some of my initial thinking to the question:
What do you mean when you use the term “community philanthropy”?
Giving circles are one iteration of community philanthropy. By melding community and philanthropy into a single phrase, it gives it a different look, a different taste, and a different feel. Community philanthropy is a category within a larger umbrella of philanthropy.
Community philanthropy heralds time and talent as much as treasure. In our society, we have been raised and taught to value money more than people. People embody time and talent. Whereas, money is the embodiment of treasure. Much of society — individuals, institutions, families, cultures — places a higher value on money than people. This is also the case in much of philanthropy.
Much of philanthropy prioritizes money.
In community philanthropy we prioritize people.
Therefore, we are walking a different path. It goes against the grain to embrace people as much or more than money. In capitalism, we ought to place a higher value on money than on the relationships with, respect for or well-being of others.
Community philanthropy begins with people.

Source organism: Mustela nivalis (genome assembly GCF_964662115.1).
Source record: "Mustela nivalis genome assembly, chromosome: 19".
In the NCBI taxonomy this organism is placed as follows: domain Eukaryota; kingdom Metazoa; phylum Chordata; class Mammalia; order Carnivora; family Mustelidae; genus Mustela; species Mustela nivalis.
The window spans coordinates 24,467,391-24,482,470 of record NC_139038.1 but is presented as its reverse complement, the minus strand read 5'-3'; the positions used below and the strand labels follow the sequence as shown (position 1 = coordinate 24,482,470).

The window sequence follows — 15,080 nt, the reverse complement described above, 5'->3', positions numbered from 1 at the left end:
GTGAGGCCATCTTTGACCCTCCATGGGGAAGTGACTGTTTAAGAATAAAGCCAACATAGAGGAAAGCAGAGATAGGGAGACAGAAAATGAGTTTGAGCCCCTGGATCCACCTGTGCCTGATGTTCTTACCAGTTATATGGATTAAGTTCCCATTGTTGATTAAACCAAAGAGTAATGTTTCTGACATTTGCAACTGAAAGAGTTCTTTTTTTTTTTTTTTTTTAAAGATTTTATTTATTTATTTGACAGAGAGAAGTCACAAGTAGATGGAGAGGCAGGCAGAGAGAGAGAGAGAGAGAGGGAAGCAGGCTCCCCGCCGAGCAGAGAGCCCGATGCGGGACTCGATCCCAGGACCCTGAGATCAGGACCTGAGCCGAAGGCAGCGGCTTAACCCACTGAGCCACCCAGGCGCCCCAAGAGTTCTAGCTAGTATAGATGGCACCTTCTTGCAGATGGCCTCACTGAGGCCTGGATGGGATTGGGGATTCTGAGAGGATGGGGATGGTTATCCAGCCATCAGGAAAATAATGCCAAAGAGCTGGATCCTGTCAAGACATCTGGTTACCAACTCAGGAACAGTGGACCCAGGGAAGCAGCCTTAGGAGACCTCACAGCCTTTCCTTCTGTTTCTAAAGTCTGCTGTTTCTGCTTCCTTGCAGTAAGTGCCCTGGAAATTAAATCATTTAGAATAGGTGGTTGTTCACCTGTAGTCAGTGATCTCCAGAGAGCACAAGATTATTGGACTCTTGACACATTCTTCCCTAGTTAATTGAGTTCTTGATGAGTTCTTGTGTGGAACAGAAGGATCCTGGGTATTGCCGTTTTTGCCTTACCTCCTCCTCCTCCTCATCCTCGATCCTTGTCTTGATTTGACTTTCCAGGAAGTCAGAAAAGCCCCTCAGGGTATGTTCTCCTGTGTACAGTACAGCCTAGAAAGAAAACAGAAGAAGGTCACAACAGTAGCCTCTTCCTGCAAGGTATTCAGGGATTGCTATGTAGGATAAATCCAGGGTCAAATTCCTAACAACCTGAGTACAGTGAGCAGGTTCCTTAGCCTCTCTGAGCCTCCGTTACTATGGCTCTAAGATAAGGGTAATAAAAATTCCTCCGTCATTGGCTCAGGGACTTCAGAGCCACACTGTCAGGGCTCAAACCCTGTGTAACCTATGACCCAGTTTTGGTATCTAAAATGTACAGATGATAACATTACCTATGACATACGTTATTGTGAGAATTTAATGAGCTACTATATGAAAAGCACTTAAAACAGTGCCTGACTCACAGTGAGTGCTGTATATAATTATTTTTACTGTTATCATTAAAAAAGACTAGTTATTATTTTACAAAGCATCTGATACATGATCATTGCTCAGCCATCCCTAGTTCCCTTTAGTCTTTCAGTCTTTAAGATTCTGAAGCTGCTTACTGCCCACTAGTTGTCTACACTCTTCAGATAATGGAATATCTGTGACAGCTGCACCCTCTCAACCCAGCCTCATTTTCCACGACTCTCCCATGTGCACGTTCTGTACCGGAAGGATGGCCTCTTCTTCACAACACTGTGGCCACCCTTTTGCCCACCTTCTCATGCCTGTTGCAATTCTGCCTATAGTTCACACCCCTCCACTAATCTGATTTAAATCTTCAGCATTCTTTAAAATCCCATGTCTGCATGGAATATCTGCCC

Institutional philanthropy begins with money.
That is not to suggest that no money is necessary. It just depends greatly whether the initial parameters are determined by the content of one’s character and constitution of an individual, or by the size of the checkbook that he/she brings. When one’s contributions or heft is measured purely in monetary terms, then all other aspects of who we are as people, and what we possess, and what we have the potential to give is minimized. Oftentimes, that is diminished to nothing, simply because someone does not have the amassed wealth or financial resources necessary to open doors.
There is nuance within this dichotomy….
In order for the people to bond, and continue to engage with one another, money serves as a supplementary ingredient that assists individuals
When you have people without money, what do you have?
When you have money without people, what do you have?
It is not any random person off of the stree that is a philanthropist. A philanthropist is someone who dedicates time in their day to contribute to [needs of larger socity, common good, public good …]
Community philanthropy is defined by the actions of the people involved in it. A philanthropist who’s core motivations are the betterment of their community is a community philanthropist. Such a person, does not confine their philanthropic actions and identity only when engaging in philanthropic activities. A community philanthropist .
Other philanthropists, who are not community philanthropists, are motivated by ego, greed and other forms of hoarding behavior. They may hoard money, hoard power, or hoard attention (or are likely to hoard all three).